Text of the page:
Another thing a Professional Writer Organization does is provide education. Education can be as simple as a column in the newsletter or it can be as complex as a week long seminar. The topics can range from publicity to contract negotiations. Organizations can even arrange online workshops for their members, or have specific speakers during conferences. Educational opportunities strengthen the membership and help promote better conditions for all authors, even if they are outside the organization.

And lastly, Professional Writer Organizations offer warnings about publishing gone wrong, and can help authors resolve issues. I’m sure that all of you have heard horror stories about authors who were trapped in contracts that were exploitive, or publishers who didn’t pay. These predatory practices harm all authors. Many Professional Writer Organizations have clear guidelines on the standards of qualifying markets. Those standards can include pay rates and other standards such as on time payment. If problems arise, then issues can be brought up for mediation, maybe saving both sides from lawsuits.

Oh, I almost forgot. What organizations would be complete without awards?  Many Professional Writer Organizations organize and coordinate some sort of award. Some are limited to members, but others people outside the organization can win. Watch for information throughout the year as the award cycles don’t always correspond to a certain time frame such as the beginning of the year.

How can You Join a Professional Writer Organization?

Depending on the organization you want to join, it could be as simple as filling out an application and paying your fees, or as difficult as proving you earned $X in the previous year on your writing. Different organizations have different guidelines on who can join. And almost always, there’s a fee involved.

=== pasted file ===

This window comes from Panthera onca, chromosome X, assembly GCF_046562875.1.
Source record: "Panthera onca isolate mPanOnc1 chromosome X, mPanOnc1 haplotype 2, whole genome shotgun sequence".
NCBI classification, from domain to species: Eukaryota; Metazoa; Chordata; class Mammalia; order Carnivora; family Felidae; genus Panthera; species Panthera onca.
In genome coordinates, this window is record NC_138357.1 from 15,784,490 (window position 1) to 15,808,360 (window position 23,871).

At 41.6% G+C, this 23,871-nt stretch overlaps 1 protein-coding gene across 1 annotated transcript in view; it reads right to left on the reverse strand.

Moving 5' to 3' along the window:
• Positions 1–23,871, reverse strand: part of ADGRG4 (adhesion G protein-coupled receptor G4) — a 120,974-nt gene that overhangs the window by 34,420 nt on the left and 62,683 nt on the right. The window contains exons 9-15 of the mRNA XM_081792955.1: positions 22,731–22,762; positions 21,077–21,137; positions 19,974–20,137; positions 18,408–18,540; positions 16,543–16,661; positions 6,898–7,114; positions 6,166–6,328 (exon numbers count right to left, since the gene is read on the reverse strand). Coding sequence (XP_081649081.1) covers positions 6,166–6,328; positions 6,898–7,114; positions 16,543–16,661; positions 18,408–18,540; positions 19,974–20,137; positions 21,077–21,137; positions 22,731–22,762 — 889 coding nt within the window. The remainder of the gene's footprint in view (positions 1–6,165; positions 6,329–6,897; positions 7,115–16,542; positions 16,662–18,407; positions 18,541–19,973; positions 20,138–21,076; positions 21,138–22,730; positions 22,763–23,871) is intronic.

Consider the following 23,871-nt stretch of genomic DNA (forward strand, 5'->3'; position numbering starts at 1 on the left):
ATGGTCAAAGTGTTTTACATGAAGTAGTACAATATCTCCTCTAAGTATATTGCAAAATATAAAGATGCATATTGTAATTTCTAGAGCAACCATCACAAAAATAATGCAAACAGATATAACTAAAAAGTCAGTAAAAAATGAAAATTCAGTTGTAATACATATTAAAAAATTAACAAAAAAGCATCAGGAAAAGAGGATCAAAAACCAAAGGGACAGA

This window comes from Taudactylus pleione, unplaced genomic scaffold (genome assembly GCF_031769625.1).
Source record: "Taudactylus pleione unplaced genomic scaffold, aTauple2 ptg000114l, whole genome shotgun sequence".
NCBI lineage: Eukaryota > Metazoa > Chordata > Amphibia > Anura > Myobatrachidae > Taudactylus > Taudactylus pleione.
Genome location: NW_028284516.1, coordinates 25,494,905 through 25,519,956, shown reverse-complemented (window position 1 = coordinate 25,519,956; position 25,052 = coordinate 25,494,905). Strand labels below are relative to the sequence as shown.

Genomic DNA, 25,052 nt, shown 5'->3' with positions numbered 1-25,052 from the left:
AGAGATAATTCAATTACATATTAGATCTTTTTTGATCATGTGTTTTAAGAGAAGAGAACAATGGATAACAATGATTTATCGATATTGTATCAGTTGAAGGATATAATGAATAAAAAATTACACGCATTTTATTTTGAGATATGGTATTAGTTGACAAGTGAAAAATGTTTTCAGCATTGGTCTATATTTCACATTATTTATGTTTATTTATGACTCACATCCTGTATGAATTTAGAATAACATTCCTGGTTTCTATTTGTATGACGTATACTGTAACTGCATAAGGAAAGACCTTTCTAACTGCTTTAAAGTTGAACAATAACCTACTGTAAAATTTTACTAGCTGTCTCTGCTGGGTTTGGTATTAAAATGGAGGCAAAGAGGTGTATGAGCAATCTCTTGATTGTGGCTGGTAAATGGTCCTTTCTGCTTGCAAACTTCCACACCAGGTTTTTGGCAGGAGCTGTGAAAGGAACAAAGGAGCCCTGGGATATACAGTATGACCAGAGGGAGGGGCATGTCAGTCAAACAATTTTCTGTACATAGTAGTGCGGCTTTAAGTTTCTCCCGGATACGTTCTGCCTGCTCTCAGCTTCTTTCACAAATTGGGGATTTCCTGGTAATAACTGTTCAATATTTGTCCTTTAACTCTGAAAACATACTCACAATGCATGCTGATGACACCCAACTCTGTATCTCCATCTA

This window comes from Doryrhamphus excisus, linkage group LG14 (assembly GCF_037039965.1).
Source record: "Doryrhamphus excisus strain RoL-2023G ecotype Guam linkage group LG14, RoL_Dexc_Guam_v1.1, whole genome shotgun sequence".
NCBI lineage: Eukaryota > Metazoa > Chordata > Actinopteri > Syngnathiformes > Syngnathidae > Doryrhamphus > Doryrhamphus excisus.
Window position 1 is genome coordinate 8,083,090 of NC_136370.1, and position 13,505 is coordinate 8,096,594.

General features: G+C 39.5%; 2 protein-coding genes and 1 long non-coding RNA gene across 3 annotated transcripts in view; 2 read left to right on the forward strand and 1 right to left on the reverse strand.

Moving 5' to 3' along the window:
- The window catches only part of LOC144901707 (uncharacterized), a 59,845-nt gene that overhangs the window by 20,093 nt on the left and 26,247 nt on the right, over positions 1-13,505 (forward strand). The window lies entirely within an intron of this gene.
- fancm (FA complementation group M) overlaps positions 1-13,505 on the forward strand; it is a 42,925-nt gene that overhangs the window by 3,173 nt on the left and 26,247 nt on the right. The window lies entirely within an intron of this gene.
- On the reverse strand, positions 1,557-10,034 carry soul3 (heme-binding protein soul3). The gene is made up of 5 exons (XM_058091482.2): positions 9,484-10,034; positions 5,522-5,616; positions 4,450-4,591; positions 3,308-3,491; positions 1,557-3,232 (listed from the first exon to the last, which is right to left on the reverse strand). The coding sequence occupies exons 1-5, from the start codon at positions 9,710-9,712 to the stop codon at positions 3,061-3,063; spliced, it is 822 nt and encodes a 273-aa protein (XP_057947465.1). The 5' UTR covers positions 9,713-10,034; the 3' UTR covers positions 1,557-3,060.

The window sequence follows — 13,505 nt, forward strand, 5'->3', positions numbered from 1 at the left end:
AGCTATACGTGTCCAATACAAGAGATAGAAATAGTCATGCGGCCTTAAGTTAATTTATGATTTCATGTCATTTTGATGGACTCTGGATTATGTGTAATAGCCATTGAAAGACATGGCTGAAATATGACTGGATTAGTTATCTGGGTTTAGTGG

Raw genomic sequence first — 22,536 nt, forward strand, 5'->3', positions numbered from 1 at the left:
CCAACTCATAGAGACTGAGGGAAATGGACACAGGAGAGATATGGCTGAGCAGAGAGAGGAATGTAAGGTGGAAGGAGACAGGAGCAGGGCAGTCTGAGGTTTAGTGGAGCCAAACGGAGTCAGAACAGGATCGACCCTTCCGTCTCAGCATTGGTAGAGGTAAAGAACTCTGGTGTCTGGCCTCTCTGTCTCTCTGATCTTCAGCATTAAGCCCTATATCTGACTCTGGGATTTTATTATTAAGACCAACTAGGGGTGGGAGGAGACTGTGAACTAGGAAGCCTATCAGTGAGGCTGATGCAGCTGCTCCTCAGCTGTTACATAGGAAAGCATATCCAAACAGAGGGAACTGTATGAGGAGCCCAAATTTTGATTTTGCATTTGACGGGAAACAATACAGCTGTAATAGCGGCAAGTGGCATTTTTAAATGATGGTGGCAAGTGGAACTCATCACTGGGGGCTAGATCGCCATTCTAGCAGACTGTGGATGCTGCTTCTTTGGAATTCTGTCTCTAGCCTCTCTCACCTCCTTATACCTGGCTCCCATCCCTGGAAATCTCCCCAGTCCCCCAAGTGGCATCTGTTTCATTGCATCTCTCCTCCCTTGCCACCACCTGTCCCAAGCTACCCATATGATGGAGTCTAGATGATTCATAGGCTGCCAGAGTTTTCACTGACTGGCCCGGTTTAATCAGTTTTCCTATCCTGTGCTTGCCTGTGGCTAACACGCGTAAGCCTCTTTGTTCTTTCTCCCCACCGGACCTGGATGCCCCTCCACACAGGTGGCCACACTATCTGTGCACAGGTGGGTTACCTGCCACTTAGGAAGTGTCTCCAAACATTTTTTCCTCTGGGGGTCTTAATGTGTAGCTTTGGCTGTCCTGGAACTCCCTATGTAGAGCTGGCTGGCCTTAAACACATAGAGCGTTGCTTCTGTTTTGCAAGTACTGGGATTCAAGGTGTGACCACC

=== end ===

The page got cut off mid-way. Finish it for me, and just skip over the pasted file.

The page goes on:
Many Professional Writer Organizations have different levels of membership. The full members (sometimes called Active Members) are usually those who have met all of the qualifying criteria. It could be a number of short story sales to professional publications or that you sold your novel to a qualifying market. Some limit full membership to only professional markets while others welcome self published and indie market sales.

 

Other levels include Affiliate and Industry members. These are often members who have a professional involvement with authors. Affiliate members include publishers, editors, illustrators, and publicists. Industry membership covers libraries, schools, and film organizations. Often these members have less privileges than full members.

 

Most organizations also welcome family members and have special rates for seniors. For those who have served the organization for a number of years, lifetime memberships are also granted.

 

Professional Writer Organizations are essential to the world of publishing. Without them, professional standards of publication would not be possible. They provide the structure for much of our current market and push for improvements. They allow members to network and provide warnings if necessary. They educate not only authors but the public as well on many matters that face authors and publishers. They welcome a variety of industry professionals into their membership so that a wide range of ideas can be found.

 

If you would like to know more about some of these organizations, please feel free to look at the links below.

And there’s many many more.